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I am designing a board that has an LCD and msp430fr2433. They both need 5v and 3.3v respectively. So I decided to use TPS560430X3FDBVR and TLV70033DSET to provide 5v and 3.3v. I have attached the schematic and traced the path with a yellow highlighter. I hope this makes it easy to follow.

I followed the circuit recommended by the datasheets of the regulators except for Cboot which is 1uF on the board. Is anything wrong with my schematic?

Problem: I connected the board to a 12V DC power supply. It's pulling 3A. Seems like there is a short but nothing is burning. Not sure why there is a 3A draw when the 5V regulator output current is 0.6A max.

I didn't find any short but the 3.3V regulator and micro pads are underneath the component. I can't see if there's a short.

Analysis: If there is nothing wrong with my schematic, I plan on concluding that there is a short. I just want to get a second opinion about the schematic.

Datasheets:

5v regulator https://www.ti.com/lit/ds/symlink/tps560430.pdf?HQS=TI-null-null-digikeymode-df-pf-null-wwe&ts=1606594508057

3.3v regulator https://www.ti.com/lit/ds/symlink/tlv700.pdf?HQS=TI-null-null-digikeymode-df-pf-null-wwe&ts=1606600030251

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1 Answer 1

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The TPS560430X3F is a fixed 3.3V model, so you are using the wrong regulator model.

It seems that what you wanted was the adjustable TPS560430XF model, i.e. "XF" instead of "X3F".

The incorrect regulator does not work in the circuit meant for adjustable model, and has damaged the rest of the components with overvoltage.

Explanation:

If read the datasheet correctly, the fixed 3.3V version has the feedback reference voltage of 3.3V instead of 1.0V, so the feedback resistors try to set the regulator output to 16.5V.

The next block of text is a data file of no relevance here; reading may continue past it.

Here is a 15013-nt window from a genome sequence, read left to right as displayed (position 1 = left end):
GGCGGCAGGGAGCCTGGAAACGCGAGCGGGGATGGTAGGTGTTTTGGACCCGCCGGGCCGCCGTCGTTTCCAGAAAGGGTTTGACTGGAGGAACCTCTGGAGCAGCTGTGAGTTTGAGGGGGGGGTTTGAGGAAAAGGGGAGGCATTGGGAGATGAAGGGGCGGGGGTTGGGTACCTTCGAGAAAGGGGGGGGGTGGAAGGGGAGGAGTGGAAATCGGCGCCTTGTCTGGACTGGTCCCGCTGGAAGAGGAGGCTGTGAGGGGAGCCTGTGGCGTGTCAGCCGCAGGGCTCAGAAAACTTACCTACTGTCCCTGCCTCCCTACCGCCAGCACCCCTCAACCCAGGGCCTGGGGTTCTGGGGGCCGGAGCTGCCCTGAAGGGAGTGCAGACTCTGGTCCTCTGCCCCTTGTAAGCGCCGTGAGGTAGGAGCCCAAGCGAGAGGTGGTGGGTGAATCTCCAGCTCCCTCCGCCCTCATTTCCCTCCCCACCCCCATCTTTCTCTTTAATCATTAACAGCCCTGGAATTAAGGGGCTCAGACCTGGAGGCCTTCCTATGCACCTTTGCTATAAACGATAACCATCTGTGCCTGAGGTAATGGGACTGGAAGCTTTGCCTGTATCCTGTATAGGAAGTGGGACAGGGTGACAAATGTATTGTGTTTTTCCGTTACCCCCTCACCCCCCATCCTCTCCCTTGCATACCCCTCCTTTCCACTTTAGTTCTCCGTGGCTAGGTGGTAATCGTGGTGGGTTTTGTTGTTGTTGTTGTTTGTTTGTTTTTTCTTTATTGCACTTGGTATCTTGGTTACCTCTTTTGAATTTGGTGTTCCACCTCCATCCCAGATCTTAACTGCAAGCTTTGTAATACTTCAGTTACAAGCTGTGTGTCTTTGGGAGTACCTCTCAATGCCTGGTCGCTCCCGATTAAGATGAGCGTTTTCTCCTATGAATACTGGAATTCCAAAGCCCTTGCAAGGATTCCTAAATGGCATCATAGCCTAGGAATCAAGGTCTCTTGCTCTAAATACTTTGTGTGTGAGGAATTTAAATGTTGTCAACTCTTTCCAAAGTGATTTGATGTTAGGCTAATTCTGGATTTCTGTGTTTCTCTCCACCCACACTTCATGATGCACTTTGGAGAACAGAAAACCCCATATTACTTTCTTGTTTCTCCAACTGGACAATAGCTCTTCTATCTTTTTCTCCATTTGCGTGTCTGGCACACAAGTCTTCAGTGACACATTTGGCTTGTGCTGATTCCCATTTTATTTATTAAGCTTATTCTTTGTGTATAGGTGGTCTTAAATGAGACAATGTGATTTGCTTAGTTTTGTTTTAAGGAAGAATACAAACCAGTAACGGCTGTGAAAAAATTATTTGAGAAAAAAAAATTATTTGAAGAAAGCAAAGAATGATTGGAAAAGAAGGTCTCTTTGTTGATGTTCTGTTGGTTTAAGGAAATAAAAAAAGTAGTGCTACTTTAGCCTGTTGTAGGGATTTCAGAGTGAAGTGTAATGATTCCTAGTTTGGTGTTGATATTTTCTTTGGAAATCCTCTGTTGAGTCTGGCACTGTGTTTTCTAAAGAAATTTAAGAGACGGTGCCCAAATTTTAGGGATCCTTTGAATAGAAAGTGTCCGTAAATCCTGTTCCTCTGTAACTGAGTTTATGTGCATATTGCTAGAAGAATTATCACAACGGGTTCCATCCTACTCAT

So basically the 5V node has most likely had serious overvoltage, and it's exceeded the ratings of all 5V powered components, and they are damaged. For example the 3.3 LDO has absolute maximum rating of 6V, so chances are everything powered by it is also damaged.

Edit: After changing to correct adjustable regulator component, apply the input supply with the proper polarity.

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  • \$\begingroup\$ I understand. I used a 3.3V fixed regulator and had the circuitry which was meant for an adjustable regulator. This gave 16V which might have blown the components on the other side resulting in a short. Hence it's pulling 3A, which is the maximum current that my DC power supply permits. If I replace it with the following component, the circuit would work fine? digikey.com/en/products/detail/texas-instruments/… \$\endgroup\$
    – varun
    Nov 30, 2020 at 16:35
  • \$\begingroup\$ You can check the datasheet if the part number matches what you need. \$\endgroup\$
    – Justme
    Nov 30, 2020 at 16:50
  • \$\begingroup\$ I did .. That's the one that is adjustable. The circuit around it gives 5V output. I was just double-checking .. Thanks for your answer. \$\endgroup\$
    – varun
    Nov 30, 2020 at 17:04
  • \$\begingroup\$ So I brought the correct component and soldered on a brand new board. The same thing happened. Now sure why? There's literally nothing connected after the output capacitor of the regulator. It's impossible to have a short. Seems like there is a design flaw that I can't see. Can anybody see what I can't see? \$\endgroup\$
    – varun
    Dec 10, 2020 at 0:05
  • \$\begingroup\$ So there is another issue. Can you add more info, like schematic layout and list of the components (inductors, resistors and capacitors) around the TPS560430, and photo of the board area with aforementioned parts? \$\endgroup\$
    – Justme
    Dec 10, 2020 at 5:15

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